Fancy a hambagu? How about a nice Naporitan spaghetti? Or a bowl of kare rice?
No, those aren’t typos. They’re among the most popular dishes of a cuisine called yoshoku. Originally developed in mid-1800s Japan, it consists of hybrid specialities inspired by commonplace Western dishes and adapted to suit local palates.
A prime example is the hambagu, a variation on the hamburger that is made with beef and pork mince, panko breadcrumbs and chopped onions, smothered with a demi-glace of soy sauce, tonkatsu sauce and ketchup – because nothing is more Western than ketchup.
Served without a bun, it’s actually more similar to a thick Salisbury steak than a hamburger. And like other popular yoshoku items such as katsu (a sliced cutlet fried in bread crumbs) and kare raisu (curry rice), the hambagu has become a staple of everyday Japanese diets.
But could these dishes join sushi, teppanyaki and yakitori as yet another Japanese culinary export?
5 yoshoku favourites
Omurice – A lot of yoshoku involves taking a Western recipe and adding rice and sauce. This is no exception. In what sounds like the result of a confused game of Chinese whispers, an omelette is stuffed with fried rice (and often chicken, but it’s easily customised) and squirted with tomato sauce or demi-glace.
Naporitan – Spaghetti in the Neapolitan style, via Yokohama. The pasta is cooked until it’s very soft, then jazzed up with green peppers, Asian-style sausage, mushrooms and (once again) ketchup.
Korokke – Croquettes by another name, these fried mouthfuls are filled with potato that has been mashed with onions and carrot. Traditionally made with a panko breadcrumb coating, the contents vary from street-food stall to street-food stall, but common variations involve curry sauce, meat or pumpkin.
Hayashi rice – Another dish playing with Asia’s favourite grain, this one takes beef stew as its cue, from the onion to the mushrooms – plus more demi-glace, this one made from beef broth and ketchup.
Doria – Said to have been conceived in France, doria has since fallen out of favour in Paris but lives on in Tokyo. This gratin-inspired dish is created from fried rice that’s mixed with chicken, prawns, assorted veg, or whatever one fancies, then topped with cheese and béchamel sauce and baked.
There and back again
In the UK, yoshoku is still fairly new ground, but in North America, where there are larger numbers of Japanese immigrants, its presence is growing – and not just in the big foodie cities. In the States, Fort St. George in Seattle serves up traditional yoshoku and was named one of the best Japanese restaurants in American in 2016, while Canada has several small joints serving up the stuff in Vancouver – remnants of its once thriving Japantown.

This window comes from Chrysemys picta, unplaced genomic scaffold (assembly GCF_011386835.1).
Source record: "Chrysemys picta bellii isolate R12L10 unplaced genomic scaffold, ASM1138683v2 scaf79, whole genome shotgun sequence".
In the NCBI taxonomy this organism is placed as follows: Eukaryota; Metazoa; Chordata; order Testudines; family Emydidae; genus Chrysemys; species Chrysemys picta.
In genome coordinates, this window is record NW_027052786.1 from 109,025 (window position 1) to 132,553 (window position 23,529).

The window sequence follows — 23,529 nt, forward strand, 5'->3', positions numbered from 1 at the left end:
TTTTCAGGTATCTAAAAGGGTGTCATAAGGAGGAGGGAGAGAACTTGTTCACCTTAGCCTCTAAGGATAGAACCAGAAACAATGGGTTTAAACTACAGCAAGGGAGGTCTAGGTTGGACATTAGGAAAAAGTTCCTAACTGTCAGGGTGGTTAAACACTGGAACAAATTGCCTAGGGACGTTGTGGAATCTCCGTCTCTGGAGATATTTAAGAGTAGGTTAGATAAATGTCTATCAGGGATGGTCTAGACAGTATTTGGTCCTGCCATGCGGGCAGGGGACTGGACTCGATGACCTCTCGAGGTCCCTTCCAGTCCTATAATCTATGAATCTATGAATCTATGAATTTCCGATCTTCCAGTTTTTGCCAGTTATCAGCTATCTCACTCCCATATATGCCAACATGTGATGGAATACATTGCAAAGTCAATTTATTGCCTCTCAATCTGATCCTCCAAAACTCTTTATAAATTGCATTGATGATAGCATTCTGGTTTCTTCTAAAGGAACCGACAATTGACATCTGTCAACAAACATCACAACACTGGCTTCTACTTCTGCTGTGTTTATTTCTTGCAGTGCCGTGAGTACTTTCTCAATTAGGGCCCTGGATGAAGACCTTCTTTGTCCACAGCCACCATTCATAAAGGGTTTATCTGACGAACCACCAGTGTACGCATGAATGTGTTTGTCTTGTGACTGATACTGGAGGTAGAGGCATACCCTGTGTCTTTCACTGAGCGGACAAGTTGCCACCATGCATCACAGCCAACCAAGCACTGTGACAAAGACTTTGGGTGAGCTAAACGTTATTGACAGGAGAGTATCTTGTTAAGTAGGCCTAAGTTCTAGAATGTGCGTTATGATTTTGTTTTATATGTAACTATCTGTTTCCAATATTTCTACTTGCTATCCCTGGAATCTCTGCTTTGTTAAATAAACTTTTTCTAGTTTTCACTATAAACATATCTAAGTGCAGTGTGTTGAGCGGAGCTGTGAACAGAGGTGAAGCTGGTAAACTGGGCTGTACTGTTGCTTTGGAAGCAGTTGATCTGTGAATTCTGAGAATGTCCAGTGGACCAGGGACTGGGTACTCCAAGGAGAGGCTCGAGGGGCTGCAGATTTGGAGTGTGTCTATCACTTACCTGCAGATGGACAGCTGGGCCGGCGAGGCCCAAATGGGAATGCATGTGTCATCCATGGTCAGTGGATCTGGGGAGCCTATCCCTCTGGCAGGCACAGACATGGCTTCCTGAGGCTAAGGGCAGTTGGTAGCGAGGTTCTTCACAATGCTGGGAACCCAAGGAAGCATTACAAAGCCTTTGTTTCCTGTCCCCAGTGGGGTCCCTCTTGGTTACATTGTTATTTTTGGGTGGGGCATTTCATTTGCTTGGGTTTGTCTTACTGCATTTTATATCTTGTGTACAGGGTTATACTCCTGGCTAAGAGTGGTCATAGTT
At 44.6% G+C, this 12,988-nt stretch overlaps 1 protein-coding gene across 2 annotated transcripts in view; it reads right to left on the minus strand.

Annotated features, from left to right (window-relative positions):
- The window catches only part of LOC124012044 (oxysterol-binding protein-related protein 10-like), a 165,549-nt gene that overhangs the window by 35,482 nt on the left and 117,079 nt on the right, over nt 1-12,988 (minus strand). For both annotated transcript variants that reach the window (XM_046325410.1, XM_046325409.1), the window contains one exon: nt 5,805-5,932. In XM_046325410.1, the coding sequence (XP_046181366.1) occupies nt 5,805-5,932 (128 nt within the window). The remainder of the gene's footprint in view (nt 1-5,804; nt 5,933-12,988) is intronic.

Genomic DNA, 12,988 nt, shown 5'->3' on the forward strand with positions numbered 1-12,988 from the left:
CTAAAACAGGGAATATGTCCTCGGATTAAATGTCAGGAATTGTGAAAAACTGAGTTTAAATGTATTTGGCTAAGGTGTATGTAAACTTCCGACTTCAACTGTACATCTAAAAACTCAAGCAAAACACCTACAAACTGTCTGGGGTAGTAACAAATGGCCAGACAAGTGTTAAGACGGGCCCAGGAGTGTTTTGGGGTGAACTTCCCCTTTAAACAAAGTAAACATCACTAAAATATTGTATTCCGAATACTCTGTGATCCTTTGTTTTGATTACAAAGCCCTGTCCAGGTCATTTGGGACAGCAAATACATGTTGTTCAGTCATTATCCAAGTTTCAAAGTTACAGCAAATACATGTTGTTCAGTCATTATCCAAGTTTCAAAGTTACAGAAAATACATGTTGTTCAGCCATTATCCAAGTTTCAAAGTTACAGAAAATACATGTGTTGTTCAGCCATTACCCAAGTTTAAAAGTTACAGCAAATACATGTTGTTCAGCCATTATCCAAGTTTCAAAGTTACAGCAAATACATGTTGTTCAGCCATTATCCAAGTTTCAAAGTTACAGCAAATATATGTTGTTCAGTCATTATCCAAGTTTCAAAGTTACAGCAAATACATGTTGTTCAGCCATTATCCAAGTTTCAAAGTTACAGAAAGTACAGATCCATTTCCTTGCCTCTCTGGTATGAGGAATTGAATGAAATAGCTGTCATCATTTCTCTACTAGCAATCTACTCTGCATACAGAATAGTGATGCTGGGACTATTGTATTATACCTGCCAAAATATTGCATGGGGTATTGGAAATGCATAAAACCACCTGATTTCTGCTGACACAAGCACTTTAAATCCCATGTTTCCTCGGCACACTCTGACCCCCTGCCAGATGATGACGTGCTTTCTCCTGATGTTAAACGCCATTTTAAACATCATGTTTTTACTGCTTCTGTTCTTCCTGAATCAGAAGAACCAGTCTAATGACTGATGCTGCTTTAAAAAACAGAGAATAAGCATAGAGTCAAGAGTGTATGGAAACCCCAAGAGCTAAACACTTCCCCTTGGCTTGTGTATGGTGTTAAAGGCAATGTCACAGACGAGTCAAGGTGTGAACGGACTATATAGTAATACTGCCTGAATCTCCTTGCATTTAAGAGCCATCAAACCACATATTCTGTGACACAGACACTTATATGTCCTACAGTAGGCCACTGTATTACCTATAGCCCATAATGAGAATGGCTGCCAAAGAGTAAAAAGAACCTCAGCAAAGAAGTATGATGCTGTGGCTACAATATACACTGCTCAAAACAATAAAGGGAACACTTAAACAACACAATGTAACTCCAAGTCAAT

Just last year a place called Dosanko opened up offering ‘elevated’ versions of yoshoku, including koji-cured ham, alongside the more classic hambagu and omurice.
That’s not to say Britain is without yoshoku advocates. London’s Shackfuyu, from the minds behind ramen chain Bone Daddies, started as a pop-up offering ‘Japanised’ versions of Western food, but proved “so popular we made it permanent,” as its website boasts. Since 2015, a permanent spot has served up house signatures like kinako French toast and the long-winded ‘prawn toast masquerading as okonomiyaki’ (a savoury pancake thought to have originated from Western crepes).
In these recipes, the appeal to British palates is clearer – while we may not appreciate an omelette stuffed with rice and doused with ketchup, fusing Japanese flavours with European or American dishes to create something familiar yet original has more potential. Another business that’s recently been thinking along these lines is Norigami, which is pioneering the sushi sandwich and has ambitions for retail.
Over in Asia, signs of yoshoku are popping up in China, Hong Kong and Taiwan. One of the most popular crossovers in the region is so-called Hokkaido milk bread, a sweet version of the traditional loaf that comes out incredibly fluffy and is made (unsurprisingly) with milk – both fresh and evaporated. The key to getting the distinctive chewy but soft texture, however, is in the creation of a pudding-like roux that is added to the bread mix.
Taking Western food that’s been transformed in Japan and then bringing it back to the West? It may sound a bit bonkers, but what does Sparkie think about the back-and-forth business?
Yoshoku fits exactly with trends for authentic traditional food. Although it is described as Western-style food, it includes dishes that have been authentically Japanese since the 1800s. The Western influence should give it a friendlier appearance to those who are neophobic around meals.
I believe this is what Waitrose and some others were thinking of at the start of the year when discussing the probable expansion of Japanese foods beyond sushi. Typically, if a retailer announces that something will be a trend, it means they are thinking about doing it themselves and are looking for feedback, so I would fully expect at least Waitrose to be lining up some products within this category of expanded Japanese cuisine. The others will follow if it proves popular.